AuthorWidiss, Deborah A.
PositionSymposium Conference: Are You There Law? It's Me, Menstruation

The burgeoning menstrual justice movement highlights that women, girls, transgender men and boys, and non-binary persons may face discrimination or harassment due to their menstruation in workplaces, schools, prisons, and many other aspects of life. (1) In recent years, a few courts have suggested such discrimination may violate Title VII, the federal law that prohibits sex discrimination in employment. (2) Their analysis focuses on the Pregnancy Discrimination Act (PDA), an amendment to Title VII passed in response to a Supreme Court case holding that pregnancy discrimination was not sex discrimination. The PDA overrode the decision by explicitly defining sex as including "pregnancy, childbirth, or related medical conditions." (3)

The menstruation discrimination cases thus implicate more general questions of how statutory overrides should be interpreted, a subject I've explored extensively in prior work. (4) My research suggests that this nascent litigation campaign may face two distinct challenges. The first is that courts will simply deny the claims, reasoning that menstruation is not directly addressed by the text of the PDA and therefore should not be recognized as sex discrimination. The second--which is more subtle, and also perhaps more likely--is that courts could find such discrimination to be actionable, but do so relying solely on the PDA's explicit reference to "medical conditions" related to pregnancy. While that would be helpful for addressing discrimination in workplaces, it could open the door to arguments that menstruation is outside the ambit of sex discrimination laws that were not amended in a manner analogous to how Title VII was amended.

To avoid these potential risks, theorists and advocates should seek to establish that menstruation discrimination is discrimination on the basis of "sex" itself, in that it is a condition linked to female reproductive organs and associated with stereotypes about women's inferiority. That reasoning, which suggests that the PDA is properly interpreted as signaling Congress's disapproval with the Supreme Court's unduly narrow understanding of what constitutes sex discrimination in the earlier pregnancy case, should apply not only to Title VII, but also to the interpretation of statutory and regulatory prohibitions on sex discrimination in non-employment contexts.

  1. Overrides and Shadow Precedents

    Under our tripartite system of government, Congress has ultimate authority over the meaning of statutory law. If Congress disagrees with a judicial interpretation of a statute, it can amend the statute, or enact a new statute, to supersede the judicial decision. This is known as enacting an "override." Although often described as the equivalent to a judicial overruling, overrides tend to be far less effective at ending reliance on the prior precedent. (5) This is partially because courts may not even realize an override has been enacted, as Lexis and Westlaw are often slow to flag overrides. (6)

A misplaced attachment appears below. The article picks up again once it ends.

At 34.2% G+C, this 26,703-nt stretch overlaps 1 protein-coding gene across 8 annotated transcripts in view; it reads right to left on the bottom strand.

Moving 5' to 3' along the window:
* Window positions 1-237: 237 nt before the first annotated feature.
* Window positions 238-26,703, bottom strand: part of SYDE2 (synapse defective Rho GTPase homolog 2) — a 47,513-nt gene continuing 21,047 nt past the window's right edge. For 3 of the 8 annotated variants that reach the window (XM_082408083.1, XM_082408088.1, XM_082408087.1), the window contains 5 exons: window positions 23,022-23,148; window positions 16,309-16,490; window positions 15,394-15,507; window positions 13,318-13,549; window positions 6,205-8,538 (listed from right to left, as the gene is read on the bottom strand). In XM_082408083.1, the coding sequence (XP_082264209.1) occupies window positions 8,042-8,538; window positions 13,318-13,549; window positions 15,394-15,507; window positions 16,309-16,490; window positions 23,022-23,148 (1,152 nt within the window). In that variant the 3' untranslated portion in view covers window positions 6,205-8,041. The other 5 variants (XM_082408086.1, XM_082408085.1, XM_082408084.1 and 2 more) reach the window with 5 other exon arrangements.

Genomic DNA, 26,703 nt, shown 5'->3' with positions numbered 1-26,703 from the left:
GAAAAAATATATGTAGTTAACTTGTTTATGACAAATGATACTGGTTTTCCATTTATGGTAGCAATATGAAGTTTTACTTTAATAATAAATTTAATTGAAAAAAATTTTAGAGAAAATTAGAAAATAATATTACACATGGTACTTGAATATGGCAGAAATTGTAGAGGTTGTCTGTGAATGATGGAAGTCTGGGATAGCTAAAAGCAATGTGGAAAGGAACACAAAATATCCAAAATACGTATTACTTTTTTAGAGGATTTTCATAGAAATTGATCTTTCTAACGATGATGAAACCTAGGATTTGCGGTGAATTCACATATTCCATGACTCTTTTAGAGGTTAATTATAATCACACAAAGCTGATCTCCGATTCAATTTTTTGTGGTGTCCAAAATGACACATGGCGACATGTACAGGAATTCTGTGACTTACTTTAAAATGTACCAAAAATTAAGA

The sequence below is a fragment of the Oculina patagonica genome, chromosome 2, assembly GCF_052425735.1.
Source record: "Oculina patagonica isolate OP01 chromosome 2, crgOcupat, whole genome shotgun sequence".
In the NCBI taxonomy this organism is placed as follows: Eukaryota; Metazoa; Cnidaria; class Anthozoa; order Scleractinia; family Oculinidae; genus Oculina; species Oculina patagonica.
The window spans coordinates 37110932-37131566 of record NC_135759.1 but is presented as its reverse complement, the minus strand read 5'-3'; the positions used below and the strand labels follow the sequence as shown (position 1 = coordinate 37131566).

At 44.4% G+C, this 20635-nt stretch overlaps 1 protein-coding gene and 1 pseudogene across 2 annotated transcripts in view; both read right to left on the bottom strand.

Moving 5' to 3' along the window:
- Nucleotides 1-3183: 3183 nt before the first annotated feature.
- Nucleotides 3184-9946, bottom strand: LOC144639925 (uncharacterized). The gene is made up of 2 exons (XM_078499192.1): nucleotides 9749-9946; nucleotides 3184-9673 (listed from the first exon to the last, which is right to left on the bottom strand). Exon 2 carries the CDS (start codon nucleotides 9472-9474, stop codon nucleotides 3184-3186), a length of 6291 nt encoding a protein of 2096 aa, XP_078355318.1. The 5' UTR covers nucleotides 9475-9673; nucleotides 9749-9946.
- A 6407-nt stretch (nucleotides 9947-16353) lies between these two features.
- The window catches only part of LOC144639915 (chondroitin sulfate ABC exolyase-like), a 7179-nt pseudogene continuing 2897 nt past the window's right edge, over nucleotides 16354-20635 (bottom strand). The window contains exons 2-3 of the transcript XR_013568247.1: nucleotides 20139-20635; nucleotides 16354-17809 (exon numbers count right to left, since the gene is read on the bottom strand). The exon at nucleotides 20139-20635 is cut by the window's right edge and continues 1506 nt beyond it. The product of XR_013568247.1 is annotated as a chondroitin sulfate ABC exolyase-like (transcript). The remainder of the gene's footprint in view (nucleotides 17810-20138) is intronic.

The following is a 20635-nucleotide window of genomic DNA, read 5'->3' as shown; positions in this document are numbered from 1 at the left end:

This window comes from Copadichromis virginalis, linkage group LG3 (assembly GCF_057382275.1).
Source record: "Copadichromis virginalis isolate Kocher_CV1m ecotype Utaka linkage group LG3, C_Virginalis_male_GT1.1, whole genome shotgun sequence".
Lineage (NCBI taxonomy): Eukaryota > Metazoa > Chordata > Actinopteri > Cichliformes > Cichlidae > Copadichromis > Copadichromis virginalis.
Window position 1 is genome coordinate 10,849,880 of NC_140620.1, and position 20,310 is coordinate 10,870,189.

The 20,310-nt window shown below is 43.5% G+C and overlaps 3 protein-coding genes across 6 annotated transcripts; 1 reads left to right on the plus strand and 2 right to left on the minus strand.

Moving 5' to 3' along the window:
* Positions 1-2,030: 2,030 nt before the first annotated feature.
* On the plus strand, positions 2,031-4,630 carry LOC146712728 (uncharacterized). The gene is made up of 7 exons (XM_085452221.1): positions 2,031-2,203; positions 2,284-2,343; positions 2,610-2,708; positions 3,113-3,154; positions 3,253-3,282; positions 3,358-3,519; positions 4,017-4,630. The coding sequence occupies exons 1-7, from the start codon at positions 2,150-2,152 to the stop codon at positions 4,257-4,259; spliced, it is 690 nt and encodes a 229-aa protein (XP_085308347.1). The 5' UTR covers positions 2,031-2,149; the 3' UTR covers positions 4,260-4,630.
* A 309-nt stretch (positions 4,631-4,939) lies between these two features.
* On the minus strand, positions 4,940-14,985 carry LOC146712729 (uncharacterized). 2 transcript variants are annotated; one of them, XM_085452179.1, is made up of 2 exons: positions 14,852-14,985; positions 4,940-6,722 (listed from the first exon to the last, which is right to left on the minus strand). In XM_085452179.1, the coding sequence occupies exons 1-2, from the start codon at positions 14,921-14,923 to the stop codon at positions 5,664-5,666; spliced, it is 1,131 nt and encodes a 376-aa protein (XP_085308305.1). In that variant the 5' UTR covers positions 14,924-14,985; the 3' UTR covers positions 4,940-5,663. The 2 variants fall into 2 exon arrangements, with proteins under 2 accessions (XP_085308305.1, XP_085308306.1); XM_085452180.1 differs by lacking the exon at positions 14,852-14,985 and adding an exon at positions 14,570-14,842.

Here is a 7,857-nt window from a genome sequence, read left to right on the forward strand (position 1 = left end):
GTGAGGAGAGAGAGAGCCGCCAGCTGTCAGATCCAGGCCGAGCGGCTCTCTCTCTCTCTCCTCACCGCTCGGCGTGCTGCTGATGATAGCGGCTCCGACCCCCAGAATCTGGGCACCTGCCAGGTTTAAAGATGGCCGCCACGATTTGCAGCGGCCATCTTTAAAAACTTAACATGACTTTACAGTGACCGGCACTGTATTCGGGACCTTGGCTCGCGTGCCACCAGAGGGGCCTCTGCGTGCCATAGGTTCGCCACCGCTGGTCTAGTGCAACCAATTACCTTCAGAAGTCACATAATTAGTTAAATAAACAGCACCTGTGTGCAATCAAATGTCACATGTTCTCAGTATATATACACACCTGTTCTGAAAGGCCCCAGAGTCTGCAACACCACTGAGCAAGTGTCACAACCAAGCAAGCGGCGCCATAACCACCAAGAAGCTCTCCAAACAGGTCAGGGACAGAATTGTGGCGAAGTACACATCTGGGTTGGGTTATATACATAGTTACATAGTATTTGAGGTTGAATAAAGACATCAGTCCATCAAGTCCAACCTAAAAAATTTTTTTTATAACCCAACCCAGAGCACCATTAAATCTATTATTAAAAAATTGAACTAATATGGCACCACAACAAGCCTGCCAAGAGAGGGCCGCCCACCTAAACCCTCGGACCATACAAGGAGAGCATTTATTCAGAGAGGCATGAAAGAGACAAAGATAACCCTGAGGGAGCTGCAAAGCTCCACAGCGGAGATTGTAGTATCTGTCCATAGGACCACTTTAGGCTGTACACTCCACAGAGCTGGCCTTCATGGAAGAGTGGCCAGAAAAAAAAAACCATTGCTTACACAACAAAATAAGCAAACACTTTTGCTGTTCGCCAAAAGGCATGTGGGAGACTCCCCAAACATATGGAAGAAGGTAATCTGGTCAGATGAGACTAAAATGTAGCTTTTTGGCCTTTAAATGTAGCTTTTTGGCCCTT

Even when courts are aware of the change in the law, however, overrides can pose difficult interpretive questions. This plays out along two "vectors." The first is whether and how enactment of the override changes interpretation of the preexisting language in the statute actually amended. Overrides are often written relatively narrowly to respond to a particular judicial decision. When faced with a new factual scenario that is similar to the issue addressed in a precedential case--but arguably not addressed by the language of the override--courts must determine whether the rationales expressed in the prior decision continue to control. My prior research shows that in these instances courts often continue to rely on overridden precedents, or what I've called "shadow precedents." (7)

    The second set of interpretive challenges is whether and how enactment of an override affects interpretation of language in other statutes that include similar language to the language interpreted in the overridden decision, but that were not themselves amended. In the employment discrimination context, this has led to extensive litigation over what causation standard applies to various statutes, because Congress responded to a Supreme Court decision on point by amending Title VII but did not amend other statutes modeled on Title VII. In several recent cases, the Supreme Court has held that Congress must have therefore "intended" a different causation standard to apply to these other statutes. (8) While I have argued this inference is unwarranted, (9) it is now firmly established in Supreme Court precedent.

    In earlier writing, I've suggested that reliance on overridden precedents is frequently improper. I've proposed that courts should adopt a rebuttable presumption that preexisting language in a statute that is subject to an override, and similar language in other statutes, should be interpreted in line with the meaning Congress signals it prefers. (10) However, as discussed in the parts that follow, advocates can also structure litigation to minimize the problem.

  2. Gilbert, the Pregnancy Discrimination Act, and Sex-Based Conditions

    Cases challenging discrimination based on menstruation build on fifty years of litigation and legislation addressing pregnancy discrimination...

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